One of the most common uses for herbs is cooking; from flavoring up meats, sauces and side dishes to even decorating cakes and pastries. But herbs also have a variety of other uses such as Aromatherapy and the making of essential oils, medicines and healing, crafts, and spellwork.
The use of herbs can be traced back to ancient times from texts found in Egypt, Greece, Rome and China. There are hundreds of herbs worldwide, whose leaves, stems, roots, flowers and seeds can be used in many different ways. Many are toxic, and should not be used internally or upon the skin. Wormwood, known for its use in the making of Absinthe , also produces a toxic smoke when burned.
As one can see in the above "herbal timeline", even in the world of medicinal herbalism, what comes around, goes around. Though pharmaceutical companies have been developing manmade compounds, it is not unusal for a drug to have its basis in nature, namely in plants such as herbs.
Medicinal herbs may be prepared as infusions, decoctions, poultices and tinctures. They can also be used in the bath, cosmetics, ointments, and compresses. Be sure to research all herbs you plan on using.
Infusions work best for making tea from leaves and flowers because these plant parts give up their active constituents easily. Allow the tea to steep for 10 to 20 minutes so the therapeutic properties can pass from the herb into the water.
To make an infused oil put dried herbs in the top of a double-boiler, cover with oil about an inch over the herb (olive works well for this because it has a fairly long shelf life), let simmer for 2 hours without letting it get too hot or boiling, a temp of 150 F is good. Strain the oil into a clean jar, date & label.Without any preservatives an infused oil will last about a year.
Teas made from roots and twigs are usually brewed by decoction because it's more difficult to extract their medicinal properties. Boil or simmer 1 to 2 teaspoons of the herb per cup of water for 10 to 20 minutes.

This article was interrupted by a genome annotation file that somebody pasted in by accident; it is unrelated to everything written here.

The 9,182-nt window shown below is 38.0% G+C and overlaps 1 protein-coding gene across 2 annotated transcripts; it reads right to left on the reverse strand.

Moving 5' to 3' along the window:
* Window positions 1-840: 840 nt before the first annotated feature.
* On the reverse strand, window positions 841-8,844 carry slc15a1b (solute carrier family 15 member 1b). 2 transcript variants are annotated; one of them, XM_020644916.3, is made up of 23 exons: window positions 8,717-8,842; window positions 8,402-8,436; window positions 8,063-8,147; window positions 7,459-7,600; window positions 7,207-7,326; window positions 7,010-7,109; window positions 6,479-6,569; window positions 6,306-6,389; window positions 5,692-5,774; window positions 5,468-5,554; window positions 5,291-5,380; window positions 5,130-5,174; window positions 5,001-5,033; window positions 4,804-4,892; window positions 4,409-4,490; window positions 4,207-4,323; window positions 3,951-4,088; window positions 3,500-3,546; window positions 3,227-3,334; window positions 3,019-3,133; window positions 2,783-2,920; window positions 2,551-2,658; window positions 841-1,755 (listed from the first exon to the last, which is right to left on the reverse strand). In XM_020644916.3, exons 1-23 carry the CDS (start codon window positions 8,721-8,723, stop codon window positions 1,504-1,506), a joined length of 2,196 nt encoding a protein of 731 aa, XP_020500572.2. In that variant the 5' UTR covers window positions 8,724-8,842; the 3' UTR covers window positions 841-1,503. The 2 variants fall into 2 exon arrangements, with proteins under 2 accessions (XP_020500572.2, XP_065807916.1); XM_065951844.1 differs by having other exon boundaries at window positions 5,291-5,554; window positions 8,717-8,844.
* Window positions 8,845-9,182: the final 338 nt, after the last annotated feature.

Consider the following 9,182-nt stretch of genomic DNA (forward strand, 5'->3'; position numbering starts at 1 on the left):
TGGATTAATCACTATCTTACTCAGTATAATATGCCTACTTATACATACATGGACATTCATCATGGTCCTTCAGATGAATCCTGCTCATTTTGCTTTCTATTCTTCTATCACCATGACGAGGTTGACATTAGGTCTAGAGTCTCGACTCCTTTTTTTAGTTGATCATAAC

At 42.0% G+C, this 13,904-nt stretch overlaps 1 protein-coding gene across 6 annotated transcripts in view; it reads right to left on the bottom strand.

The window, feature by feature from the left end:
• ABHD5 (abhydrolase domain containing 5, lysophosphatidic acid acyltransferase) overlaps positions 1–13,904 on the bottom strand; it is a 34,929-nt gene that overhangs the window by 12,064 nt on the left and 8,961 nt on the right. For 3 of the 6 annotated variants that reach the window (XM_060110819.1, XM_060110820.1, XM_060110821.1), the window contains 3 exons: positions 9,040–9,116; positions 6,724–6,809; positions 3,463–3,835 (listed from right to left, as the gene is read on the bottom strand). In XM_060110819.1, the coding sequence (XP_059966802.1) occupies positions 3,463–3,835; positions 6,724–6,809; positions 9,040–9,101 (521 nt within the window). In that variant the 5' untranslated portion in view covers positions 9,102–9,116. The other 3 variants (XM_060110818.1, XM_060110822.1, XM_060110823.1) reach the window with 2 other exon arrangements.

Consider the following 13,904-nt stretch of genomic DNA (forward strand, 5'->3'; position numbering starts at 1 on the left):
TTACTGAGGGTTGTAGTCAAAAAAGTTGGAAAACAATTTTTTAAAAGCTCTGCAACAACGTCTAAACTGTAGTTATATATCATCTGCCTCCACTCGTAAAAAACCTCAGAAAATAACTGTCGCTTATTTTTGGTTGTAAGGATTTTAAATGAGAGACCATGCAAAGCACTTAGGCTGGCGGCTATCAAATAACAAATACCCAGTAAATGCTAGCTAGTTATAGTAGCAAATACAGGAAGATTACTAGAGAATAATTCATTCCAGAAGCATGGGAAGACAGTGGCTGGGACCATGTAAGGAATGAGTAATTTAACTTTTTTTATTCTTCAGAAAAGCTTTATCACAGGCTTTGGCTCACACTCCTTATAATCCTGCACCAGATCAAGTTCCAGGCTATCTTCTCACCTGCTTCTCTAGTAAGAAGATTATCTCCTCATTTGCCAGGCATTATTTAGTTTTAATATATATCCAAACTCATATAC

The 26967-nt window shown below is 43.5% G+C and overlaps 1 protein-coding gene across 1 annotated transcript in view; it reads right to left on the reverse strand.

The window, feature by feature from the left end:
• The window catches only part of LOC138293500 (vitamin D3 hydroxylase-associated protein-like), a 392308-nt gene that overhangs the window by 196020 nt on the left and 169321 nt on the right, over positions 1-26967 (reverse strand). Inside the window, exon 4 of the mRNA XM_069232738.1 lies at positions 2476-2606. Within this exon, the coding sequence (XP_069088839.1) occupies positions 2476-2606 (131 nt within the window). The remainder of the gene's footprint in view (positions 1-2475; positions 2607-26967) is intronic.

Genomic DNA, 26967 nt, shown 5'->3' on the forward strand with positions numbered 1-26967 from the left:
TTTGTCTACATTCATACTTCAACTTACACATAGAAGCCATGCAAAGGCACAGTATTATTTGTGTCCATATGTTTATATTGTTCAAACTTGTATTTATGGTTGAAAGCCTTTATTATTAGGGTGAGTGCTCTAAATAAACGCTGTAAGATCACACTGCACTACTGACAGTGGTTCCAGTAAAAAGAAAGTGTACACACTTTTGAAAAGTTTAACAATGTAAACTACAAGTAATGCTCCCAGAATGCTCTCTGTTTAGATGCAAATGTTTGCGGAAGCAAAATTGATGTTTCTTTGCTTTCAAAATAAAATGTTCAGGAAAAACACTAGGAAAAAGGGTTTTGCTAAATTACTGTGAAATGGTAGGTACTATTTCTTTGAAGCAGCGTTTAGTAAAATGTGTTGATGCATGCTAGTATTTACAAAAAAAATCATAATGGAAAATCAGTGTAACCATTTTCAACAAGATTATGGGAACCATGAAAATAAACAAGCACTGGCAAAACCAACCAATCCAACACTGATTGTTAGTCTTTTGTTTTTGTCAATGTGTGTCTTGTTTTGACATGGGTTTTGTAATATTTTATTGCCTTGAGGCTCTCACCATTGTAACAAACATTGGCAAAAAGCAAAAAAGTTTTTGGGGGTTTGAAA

A poultice is a paste of chopped, fresh (or dried but remoistened) plant material that's applied directly to a wound or skin infection. It's usually held in place by a wet dressing covered by a bandage. Poultices are typically used to prevent infection and hasten healing.
To make a poultice, boil, steam, or pound your chosen healing herb to release more medicinal compounds. Then shape the material into a small, coin-size wad that can lie flat against the wound. Many herbalists recommend mixing 1 part herb with 3 parts water,alcohol, witch hazel or vinegar. Thicken with flour to make the poultice easier to handle and apply.
Stuff dried herbs into a jar, add enough alcohol (usually vodka or everclear, depending on the strength needed for the particular herb) to amply cover the herbs, and screw the lid on. Allow the mixture to stand for about a week, shaking it occasionally. Then strain it,discard the plant material, and store the tincture in a bottle with a dropper lid. Label and date the bottle. Most tinctures have a shelf-life of 2 years.
2 oz solid fat - such as Crisco, coconut oil, cocoa butter or lanolin
5 oz herb infused olive or grapeseed oil
2 oz herb infused water
1 tsp (approximately) beeswax -shave or grate before use
3-5 drops essential oil, if desired for fragrance or effect
Gently melt solid fat, wax and oil over double boiler or carefully in microwave; use low heat and stir until blended. Remove from heat.
Put water into blender or mixer bowl and agitate. While water is spinning, slowly pour the oil, fat, wax mixture into the water. Continue mixing until emulsified. You may notice a distinct change of sound as the cream congeals.
Remove cream, while still warm, into clean containers and leave open until completely cool. Label each jar with contents and date, be sure to note the date your herbal oil was made if it is much older than your cream.
Store in a cool, dark place; should stay fresh for 6 months to a year. Sniff before using and look for mold after 6 months. If the oil and water separate, just stir before using.
Make a compress by dipping a clean cloth in an herbal solution - an infusion, decoction, tincture or herbal vinegar. You can hold a poultice in place with a compress, in which case it doubles as a bandage.Or, apply the compress directly to the skin (also called a fomentation).
Back in the days of yore, herbs had much more sinister sounding names then as we know them by today. It's no wonder that herbalists and midwives were accused of witchcraft during the witch hunts and trials. In the list below, you will find the elder name, the modern name and the scientific name: